Well, the presidential candidates may be trying out some debate lines on the campaign trail today. Coming up in the next half-hour, a report on John Kerry's day and his attack on rank and the war on terror, and his preparations for next week's face-off with President Bush.

Plus, more on Bush today and America's economic outlook now that Congress has voted to extend some of his tax cuts.



ANNOUNCER: Congress passes the fourth major tax relief package of the Bush presidency. But some Democrats claim politics over policy.

RANGEL: Where were those responsible Republicans when they decided to do the political thing rather than the right thing?

ANNOUNCER: We'll speak to Democratic Congressman Charlie Rangel.

Debate deadlock. As the first presidential match-up approaches, why aren't the debate organizers and the campaigns seeing eye to eye?

And what's in a name? A football team's controversial mascot receives some surprising support. (END VIDEOTAPE)


WOODRUFF: Welcome back.

As the Kerry camp describes it, the Democrat's latest speech on Iraq was meant to define the parameters of the political debate over the war and the most effective way to fight terror. But the Bush camp is accusing Kerry of being negative and inconsistent. CNN's Bob Franken is traveling with the Kerry campaign.


BOB FRANKEN, CNN NATIONAL CORRESPONDENT (voice-over): The afternoon rally at the University of Pennsylvania was really a sendoff for John Kerry as he headed for debate preparations with a reminder of a debate past.

SEN. JOSEPH BIDEN (D), DELAWARE: I know this man. And I know George Bush. And this guy ain't no George Bush, thank god.


FRANKEN: The bad who's doing his dead-level best to beat George Bush had added an event at nearby Temple University, part of a new strategy of aggressively criticizing the Bush record on Iraq and terrorism. It included the fundamental message that the war on Iraq had undermined the war on terror.

KERRY: George Bush made Saddam Hussein the priority. I would have made Osama bin Laden the priority.

FRANKEN: The Bush campaign had its usual quick response, saying, "John Kerry called Saddam Hussein a terrorist before. But now he's taking the opposite position."

Kerry presented a seven-point plan, promising to make all the changes recommended by the 9/11 commission and, in effect, to do everything that Bush has done on the war on terror better.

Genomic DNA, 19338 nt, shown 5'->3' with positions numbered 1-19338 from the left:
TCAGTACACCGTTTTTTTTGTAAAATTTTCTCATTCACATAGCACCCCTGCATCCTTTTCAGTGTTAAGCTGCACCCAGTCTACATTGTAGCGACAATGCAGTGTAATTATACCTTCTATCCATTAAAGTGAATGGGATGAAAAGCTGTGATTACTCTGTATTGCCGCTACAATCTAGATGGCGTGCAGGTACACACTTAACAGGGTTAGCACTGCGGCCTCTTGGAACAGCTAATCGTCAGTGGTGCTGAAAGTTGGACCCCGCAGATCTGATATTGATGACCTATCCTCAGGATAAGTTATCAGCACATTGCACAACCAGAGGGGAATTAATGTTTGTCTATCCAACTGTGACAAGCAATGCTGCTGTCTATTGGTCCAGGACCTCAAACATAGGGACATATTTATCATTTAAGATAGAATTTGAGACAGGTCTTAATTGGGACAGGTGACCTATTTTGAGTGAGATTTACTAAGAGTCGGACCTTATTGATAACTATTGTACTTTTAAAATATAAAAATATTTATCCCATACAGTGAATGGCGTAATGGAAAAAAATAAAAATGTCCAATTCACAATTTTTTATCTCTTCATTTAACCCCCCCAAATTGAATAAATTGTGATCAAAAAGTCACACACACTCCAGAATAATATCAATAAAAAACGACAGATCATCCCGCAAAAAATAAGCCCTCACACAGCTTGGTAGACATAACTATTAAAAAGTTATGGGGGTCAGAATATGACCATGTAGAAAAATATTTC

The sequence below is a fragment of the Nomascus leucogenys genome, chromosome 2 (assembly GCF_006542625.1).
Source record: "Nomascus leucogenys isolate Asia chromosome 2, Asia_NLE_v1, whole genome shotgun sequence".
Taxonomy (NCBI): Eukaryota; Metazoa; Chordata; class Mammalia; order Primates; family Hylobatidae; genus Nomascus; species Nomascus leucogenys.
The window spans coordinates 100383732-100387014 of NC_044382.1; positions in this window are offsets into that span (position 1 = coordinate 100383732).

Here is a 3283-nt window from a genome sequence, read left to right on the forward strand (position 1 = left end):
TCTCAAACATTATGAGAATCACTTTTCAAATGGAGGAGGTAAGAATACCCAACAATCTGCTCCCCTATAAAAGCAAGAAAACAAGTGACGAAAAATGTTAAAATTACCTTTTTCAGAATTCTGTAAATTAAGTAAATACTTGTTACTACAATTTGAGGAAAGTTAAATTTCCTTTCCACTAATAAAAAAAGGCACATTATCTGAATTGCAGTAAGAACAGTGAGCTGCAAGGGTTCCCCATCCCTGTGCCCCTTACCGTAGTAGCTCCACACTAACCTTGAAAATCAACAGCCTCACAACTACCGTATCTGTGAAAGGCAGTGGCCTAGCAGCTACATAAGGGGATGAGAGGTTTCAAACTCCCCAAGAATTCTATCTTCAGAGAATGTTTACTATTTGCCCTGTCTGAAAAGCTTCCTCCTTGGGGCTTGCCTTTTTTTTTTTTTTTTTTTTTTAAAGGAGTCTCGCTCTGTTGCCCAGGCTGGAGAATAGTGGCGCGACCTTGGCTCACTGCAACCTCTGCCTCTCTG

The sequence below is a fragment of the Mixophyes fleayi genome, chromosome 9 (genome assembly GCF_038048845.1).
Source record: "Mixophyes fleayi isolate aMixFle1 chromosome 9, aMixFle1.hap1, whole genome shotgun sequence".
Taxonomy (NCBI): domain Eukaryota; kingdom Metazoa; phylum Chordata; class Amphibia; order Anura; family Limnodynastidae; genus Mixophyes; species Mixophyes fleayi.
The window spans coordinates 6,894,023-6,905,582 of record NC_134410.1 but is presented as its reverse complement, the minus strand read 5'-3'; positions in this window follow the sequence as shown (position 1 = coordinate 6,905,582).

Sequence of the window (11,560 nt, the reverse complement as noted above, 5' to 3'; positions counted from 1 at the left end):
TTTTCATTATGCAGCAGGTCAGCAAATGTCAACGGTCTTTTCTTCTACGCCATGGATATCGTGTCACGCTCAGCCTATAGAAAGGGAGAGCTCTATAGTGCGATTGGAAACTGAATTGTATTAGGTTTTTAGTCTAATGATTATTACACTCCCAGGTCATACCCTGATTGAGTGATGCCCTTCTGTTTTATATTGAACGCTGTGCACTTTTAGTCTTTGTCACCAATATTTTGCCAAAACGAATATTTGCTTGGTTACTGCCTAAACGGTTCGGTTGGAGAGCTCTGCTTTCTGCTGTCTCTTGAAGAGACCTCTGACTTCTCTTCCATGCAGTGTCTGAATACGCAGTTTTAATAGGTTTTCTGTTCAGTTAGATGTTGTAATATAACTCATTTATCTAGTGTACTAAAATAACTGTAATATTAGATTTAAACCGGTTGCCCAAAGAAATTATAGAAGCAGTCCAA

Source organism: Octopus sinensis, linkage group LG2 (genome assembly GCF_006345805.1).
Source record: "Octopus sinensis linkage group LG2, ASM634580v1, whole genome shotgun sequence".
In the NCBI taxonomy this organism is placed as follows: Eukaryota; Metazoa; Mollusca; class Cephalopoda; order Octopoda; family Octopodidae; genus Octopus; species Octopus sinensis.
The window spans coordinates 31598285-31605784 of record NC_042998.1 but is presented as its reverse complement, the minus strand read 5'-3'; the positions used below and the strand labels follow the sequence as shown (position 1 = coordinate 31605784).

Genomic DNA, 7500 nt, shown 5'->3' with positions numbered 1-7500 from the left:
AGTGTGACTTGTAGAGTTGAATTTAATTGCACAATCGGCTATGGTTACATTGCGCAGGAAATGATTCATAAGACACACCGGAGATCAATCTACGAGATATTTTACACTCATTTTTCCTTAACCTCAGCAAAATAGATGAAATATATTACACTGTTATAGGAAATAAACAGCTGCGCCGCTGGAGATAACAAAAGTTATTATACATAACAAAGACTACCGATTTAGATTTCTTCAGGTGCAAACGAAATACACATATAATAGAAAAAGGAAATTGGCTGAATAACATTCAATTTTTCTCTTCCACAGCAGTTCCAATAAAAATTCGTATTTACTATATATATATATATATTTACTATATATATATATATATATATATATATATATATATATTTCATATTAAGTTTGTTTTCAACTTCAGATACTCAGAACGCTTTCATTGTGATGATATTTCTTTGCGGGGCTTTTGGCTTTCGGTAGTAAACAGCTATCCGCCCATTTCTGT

KERRY: We are confronting an enemy and an ideology that must be destroyed. We are at war. We are in a war that must be won.

FRANKEN (on camera): Kerry is still nursing a cold, but he's about to cut his speeches, at least his public ones, as he uses his voice for intense debate preparations with a surrogate for President Bush. The real thing happens in less than a week.

Bob Franken, CNN, Philadelphia.


WOODRUFF: John Kerry's wife has been sharing her own thoughts on the hunt for Osama bin Laden, apparently suggesting that the Bush camp could have an October surprise up its sleeve. "The Phoenix Business Journal" quotes Teresa Heinz Kerry as saying about bin Laden, Quote, "I wouldn't be surprised if he appeared in the next month," end quote.

Well, the Kerry campaign has released a new television ad featuring comments made just yesterday by George W. Bush. The spot features the president at Thursday's news conference, where he said polls, asking Iraqis if their nation is on the right track, received higher numbers than the polls asking the same question here in the U.S. The ad criticizes Bush's remark, noting that the number of Americans killed in Iraq and the recent kidnappings and murders of American civilians. The ad will air in battleground states and national cable networks.

President Bush plans to do some debate preparation of his own at his Texas ranch this weekend, after campaign appearances today in Wisconsin. Bush continued his long distance sparring with Kerry over Iraq. He accused the senator of undermining Iraq's interim leader, by questioning Ayad Allawi's optimistic view of the situation in his homeland.


BUSH: You can't lead this country if your ally in Iraq feels like you question his credibility. The message ought to be to the Iraqi people, we support you. The message ought to be loud and clear. We're standing with you as you do the hard work.


WOODRUFF: The Kerry camp denies that the senator showed a lack of respect for Allawi and said President Bush is simply trying to change the subject.

Well, President Bush got another campaign plug in today for his tax cuts, a day after Congress voted to extend several popular cuts for the middle class. Some lawmakers from both parties are raising questions about the price tag, as the federal deficit keeps growing.

Joining us now from the White House, Republican Congressman Rob Portman of Ohio. He's a member of the Budget Committee and the House Weighs and Means Committee.

Congressman Portman, what this tax cut, fourth one of the Bush presidency, $146 billion -- it's pointed out today at the current rate of spending, the government debt by the public will almost double to $8 trillion.

Given that, how is the president going to cut the deficit in half in five years?

REP. ROB PORTMAN (R), OHIO: Well, Judy, it all works if two things happen: one, if we continue to grow the economy; and two, if we restrain our spending. And we're doing that.

You know, this year's budget, which the president proposed and the House has kept to, and I think the Senate will, does not permit any real increases in spending, except for the areas of really anti- terrorism, which is defense and homeland security. And second is the economy is growing. We added 1.7 million new jobs in the last year. And despite the tax relief last year, Judy, we're actually increasing receipts to the federal government this year, and that's because the economy is growing.